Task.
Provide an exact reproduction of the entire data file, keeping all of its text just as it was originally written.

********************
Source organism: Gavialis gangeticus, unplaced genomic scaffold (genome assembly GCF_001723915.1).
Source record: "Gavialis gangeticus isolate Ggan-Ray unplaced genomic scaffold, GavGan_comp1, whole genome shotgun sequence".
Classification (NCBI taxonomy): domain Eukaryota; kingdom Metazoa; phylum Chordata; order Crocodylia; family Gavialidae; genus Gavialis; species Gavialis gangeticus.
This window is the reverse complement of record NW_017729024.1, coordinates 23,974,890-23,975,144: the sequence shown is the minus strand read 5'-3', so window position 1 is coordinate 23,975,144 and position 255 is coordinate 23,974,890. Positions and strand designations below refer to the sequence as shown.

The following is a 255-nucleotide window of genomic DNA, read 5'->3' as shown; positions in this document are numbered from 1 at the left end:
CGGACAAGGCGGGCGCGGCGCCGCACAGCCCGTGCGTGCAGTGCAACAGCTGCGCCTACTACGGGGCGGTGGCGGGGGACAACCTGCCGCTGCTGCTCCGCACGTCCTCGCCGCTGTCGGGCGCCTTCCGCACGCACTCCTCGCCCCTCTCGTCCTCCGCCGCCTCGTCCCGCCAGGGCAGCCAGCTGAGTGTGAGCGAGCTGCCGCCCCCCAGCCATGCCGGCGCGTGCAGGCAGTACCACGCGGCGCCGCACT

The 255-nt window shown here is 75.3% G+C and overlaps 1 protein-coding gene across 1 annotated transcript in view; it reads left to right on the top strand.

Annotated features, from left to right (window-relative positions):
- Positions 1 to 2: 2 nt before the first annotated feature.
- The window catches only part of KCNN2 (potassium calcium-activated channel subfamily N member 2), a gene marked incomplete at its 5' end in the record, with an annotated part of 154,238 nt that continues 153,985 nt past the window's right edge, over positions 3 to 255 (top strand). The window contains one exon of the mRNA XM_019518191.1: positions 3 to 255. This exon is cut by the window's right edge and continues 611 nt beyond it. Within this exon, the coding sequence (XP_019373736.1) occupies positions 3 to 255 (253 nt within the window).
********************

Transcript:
Source organism: Gavialis gangeticus, unplaced genomic scaffold (genome assembly GCF_001723915.1).
Source record: "Gavialis gangeticus isolate Ggan-Ray unplaced genomic scaffold, GavGan_comp1, whole genome shotgun sequence".
Classification (NCBI taxonomy): domain Eukaryota; kingdom Metazoa; phylum Chordata; order Crocodylia; family Gavialidae; genus Gavialis; species Gavialis gangeticus.
This window is the reverse complement of record NW_017729024.1, coordinates 23,974,890-23,975,144: the sequence shown is the minus strand read 5'-3', so window position 1 is coordinate 23,975,144 and position 255 is coordinate 23,974,890. Positions and strand designations below refer to the sequence as shown.

The following is a 255-nucleotide window of genomic DNA, read 5'->3' as shown; positions in this document are numbered from 1 at the left end:
CGGACAAGGCGGGCGCGGCGCCGCACAGCCCGTGCGTGCAGTGCAACAGCTGCGCCTACTACGGGGCGGTGGCGGGGGACAACCTGCCGCTGCTGCTCCGCACGTCCTCGCCGCTGTCGGGCGCCTTCCGCACGCACTCCTCGCCCCTCTCGTCCTCCGCCGCCTCGTCCCGCCAGGGCAGCCAGCTGAGTGTGAGCGAGCTGCCGCCCCCCAGCCATGCCGGCGCGTGCAGGCAGTACCACGCGGCGCCGCACT

The 255-nt window shown here is 75.3% G+C and overlaps 1 protein-coding gene across 1 annotated transcript in view; it reads left to right on the top strand.

Annotated features, from left to right (window-relative positions):
- Positions 1 to 2: 2 nt before the first annotated feature.
- The window catches only part of KCNN2 (potassium calcium-activated channel subfamily N member 2), a gene marked incomplete at its 5' end in the record, with an annotated part of 154,238 nt that continues 153,985 nt past the window's right edge, over positions 3 to 255 (top strand). The window contains one exon of the mRNA XM_019518191.1: positions 3 to 255. This exon is cut by the window's right edge and continues 611 nt beyond it. Within this exon, the coding sequence (XP_019373736.1) occupies positions 3 to 255 (253 nt within the window).